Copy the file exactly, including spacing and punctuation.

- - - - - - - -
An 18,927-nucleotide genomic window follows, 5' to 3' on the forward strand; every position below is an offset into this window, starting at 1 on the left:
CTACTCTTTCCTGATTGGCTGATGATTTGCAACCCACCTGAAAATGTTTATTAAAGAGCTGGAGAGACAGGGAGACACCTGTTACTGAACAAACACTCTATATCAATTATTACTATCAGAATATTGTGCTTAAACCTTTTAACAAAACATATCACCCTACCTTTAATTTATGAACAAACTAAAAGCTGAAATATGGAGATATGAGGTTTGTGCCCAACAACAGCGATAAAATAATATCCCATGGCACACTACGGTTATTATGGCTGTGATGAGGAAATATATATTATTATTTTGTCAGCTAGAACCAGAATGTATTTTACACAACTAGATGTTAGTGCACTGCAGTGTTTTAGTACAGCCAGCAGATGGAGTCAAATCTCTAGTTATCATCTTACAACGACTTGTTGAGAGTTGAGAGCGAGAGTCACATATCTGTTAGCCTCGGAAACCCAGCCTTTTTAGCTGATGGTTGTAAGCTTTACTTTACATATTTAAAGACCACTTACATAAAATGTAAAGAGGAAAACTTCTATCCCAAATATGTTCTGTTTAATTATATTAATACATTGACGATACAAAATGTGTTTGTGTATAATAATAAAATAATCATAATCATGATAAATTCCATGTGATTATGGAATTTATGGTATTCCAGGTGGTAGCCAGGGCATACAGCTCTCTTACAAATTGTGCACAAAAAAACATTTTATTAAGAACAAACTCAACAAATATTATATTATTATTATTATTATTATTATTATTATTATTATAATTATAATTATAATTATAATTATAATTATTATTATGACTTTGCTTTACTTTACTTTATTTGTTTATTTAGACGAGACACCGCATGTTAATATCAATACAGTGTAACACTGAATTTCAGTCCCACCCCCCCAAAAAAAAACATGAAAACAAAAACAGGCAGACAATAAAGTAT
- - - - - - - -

An 18,927-nucleotide genomic window follows, 5' to 3' on the forward strand; every position below is an offset into this window, starting at 1 on the left:
CTACTCTTTCCTGATTGGCTGATGATTTGCAACCCACCTGAAAATGTTTATTAAAGAGCTGGAGAGACAGGGAGACACCTGTTACTGAACAAACACTCTATATCAATTATTACTATCAGAATATTGTGCTTAAACCTTTTAACAAAACATATCACCCTACCTTTAATTTATGAACAAACTAAAAGCTGAAATATGGAGATATGAGGTTTGTGCCCAACAACAGCGATAAAATAATATCCCATGGCACACTACGGTTATTATGGCTGTGATGAGGAAATATATATTATTATTTTGTCAGCTAGAACCAGAATGTATTTTACACAACTAGATGTTAGTGCACTGCAGTGTTTTAGTACAGCCAGCAGATGGAGTCAAATCTCTAGTTATCATCTTACAACGACTTGTTGAGAGTTGAGAGCGAGAGTCACATATCTGTTAGCCTCGGAAACCCAGCCTTTTTAGCTGATGGTTGTAAGCTTTACTTTACATATTTAAAGACCACTTACATAAAATGTAAAGAGGAAAACTTCTATCCCAAATATGTTCTGTTTAATTATATTAATACATTGACGATACAAAATGTGTTTGTGTATAATAATAAAATAATCATAATCATGATAAATTCCATGTGATTATGGAATTTATGGTATTCCAGGTGGTAGCCAGGGCATACAGCTCTCTTACAAATTGTGCACAAAAAAACATTTTATTAAGAACAAACTCAACAAATATTATATTATTATTATTATTATTATTATTATTATTATTATAATTATAATTATAATTATAATTATAATTATTATTATGACTTTGCTTTACTTTACTTTATTTGTTTATTTAGACGAGACACCGCATGTTAATATCAATACAGTGTAACACTGAATTTCAGTCCCACCCCCCCAAAAAAAAACATGAAAACAAAAACAGGCAGACAATAAAGTAT